Category Archives: Society

On development

The sharing economy holds much promise. And if this article is to be believed, the lack of a centralised electrical infrastructure (among other things) in general within the African continent might prove to be a blessing in disguise. It is likely to usher in a “Third Industrial Revolution” that can overcome the growth potential of developed economies. And almost as a complement to the aforementioned article, a different report on FT lamented the strain on the power grid in London, and The UK, in general, owing to development. The rise of a new world order, arising out of either innovative ways of interactions, or greater cooperation (economic or otherwise) between underdeveloped or developing countries while the simultaneous pressure on developed countries to maintain the high standards of living they have set for themselves, primarily through achievement of great economies of scale, is the subject of fascination of theorists and practitioners alike. Visuals, showcasing development (and hope) of underdeveloped/developing countries is reflected both in bar graphs and photographs (such as the one below).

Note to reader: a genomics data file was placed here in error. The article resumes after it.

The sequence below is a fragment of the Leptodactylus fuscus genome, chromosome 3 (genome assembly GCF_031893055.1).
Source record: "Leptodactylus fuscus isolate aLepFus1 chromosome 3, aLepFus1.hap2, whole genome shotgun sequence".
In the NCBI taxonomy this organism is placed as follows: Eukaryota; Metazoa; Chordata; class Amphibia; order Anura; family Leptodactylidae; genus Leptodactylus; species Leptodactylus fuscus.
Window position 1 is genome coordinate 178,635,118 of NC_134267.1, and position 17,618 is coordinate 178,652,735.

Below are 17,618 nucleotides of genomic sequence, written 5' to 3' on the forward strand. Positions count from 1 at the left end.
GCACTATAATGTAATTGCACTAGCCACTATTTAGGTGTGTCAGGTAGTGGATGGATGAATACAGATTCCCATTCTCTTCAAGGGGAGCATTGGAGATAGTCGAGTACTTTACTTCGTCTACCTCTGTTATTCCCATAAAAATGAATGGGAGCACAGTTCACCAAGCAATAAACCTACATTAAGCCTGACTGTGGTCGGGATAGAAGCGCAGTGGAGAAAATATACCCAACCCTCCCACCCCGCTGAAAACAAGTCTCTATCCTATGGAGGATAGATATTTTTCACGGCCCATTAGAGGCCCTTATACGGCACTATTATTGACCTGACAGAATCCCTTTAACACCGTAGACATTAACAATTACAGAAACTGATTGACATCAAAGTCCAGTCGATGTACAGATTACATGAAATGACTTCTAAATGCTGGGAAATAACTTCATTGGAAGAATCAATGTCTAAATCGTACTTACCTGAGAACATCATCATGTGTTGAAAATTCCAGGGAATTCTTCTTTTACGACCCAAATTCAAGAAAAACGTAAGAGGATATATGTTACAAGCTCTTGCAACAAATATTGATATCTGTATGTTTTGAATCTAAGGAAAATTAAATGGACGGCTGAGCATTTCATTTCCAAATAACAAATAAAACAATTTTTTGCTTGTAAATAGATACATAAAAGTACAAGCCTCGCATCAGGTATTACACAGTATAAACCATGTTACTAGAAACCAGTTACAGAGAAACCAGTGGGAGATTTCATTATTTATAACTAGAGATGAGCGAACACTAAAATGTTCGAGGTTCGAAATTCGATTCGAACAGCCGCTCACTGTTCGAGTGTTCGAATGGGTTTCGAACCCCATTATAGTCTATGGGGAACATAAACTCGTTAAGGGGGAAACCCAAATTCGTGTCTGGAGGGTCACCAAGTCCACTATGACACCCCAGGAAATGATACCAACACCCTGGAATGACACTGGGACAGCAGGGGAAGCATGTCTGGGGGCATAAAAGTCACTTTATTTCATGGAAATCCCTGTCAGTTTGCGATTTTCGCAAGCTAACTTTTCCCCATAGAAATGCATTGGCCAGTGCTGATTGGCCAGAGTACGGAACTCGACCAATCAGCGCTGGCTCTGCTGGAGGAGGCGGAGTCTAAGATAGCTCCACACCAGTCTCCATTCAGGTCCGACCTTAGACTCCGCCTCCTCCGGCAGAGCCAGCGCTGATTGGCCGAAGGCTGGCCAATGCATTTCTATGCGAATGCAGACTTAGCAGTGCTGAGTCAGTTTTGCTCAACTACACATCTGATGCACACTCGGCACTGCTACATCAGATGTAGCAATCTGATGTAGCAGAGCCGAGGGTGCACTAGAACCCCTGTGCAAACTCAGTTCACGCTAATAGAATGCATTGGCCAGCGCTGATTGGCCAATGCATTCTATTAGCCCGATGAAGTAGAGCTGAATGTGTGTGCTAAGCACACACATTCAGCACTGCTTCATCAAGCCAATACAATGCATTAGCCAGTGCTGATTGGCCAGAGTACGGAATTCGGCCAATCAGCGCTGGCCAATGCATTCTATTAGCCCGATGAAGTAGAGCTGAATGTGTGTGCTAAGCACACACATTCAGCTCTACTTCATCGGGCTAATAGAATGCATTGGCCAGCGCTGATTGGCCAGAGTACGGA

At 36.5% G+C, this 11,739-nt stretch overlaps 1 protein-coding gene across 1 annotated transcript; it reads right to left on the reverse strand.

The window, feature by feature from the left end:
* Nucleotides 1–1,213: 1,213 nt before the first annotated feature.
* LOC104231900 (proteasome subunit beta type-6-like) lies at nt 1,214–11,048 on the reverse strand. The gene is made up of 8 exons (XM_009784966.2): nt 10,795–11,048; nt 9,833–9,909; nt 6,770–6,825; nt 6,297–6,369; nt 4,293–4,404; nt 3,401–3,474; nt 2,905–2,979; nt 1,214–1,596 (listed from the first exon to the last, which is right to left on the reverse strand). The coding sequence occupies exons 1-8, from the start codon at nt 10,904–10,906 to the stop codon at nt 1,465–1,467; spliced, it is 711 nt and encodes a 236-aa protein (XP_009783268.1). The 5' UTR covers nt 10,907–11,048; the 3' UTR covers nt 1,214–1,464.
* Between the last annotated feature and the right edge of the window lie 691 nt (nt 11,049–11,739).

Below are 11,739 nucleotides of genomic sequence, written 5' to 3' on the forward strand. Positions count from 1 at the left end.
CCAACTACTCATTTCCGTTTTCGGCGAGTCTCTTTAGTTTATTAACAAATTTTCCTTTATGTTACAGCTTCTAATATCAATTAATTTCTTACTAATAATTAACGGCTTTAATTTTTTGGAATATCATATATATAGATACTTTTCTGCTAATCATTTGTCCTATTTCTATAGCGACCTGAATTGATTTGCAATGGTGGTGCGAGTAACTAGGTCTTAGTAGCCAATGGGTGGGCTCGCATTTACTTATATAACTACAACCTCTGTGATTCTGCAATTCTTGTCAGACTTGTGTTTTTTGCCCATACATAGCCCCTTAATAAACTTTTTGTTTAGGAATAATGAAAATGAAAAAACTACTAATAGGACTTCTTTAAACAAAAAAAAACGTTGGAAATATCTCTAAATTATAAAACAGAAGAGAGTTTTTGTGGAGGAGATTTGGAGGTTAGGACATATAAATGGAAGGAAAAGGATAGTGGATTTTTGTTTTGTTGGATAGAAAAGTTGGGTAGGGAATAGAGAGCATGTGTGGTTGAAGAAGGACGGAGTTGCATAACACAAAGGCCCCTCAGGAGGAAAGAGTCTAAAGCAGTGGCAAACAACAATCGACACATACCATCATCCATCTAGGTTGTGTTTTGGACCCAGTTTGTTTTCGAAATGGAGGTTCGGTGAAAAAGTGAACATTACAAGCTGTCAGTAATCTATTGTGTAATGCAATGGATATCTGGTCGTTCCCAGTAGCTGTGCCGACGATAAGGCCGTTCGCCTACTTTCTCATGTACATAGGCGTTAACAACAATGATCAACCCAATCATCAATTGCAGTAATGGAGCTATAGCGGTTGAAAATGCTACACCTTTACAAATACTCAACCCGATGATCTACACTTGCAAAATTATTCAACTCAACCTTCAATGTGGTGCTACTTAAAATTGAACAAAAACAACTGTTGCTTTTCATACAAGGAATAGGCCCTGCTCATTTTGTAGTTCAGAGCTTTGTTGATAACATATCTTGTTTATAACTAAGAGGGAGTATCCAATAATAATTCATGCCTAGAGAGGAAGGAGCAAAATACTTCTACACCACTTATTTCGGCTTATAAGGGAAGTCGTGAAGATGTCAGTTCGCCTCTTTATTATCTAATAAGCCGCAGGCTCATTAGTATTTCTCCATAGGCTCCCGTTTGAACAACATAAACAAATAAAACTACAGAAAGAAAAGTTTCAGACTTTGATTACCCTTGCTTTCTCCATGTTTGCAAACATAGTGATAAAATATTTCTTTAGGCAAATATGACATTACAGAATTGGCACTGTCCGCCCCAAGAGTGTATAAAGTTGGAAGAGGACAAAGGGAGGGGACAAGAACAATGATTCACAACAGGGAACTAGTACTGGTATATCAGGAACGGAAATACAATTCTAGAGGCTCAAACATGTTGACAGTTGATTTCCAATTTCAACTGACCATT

USAID

(Source: USAID)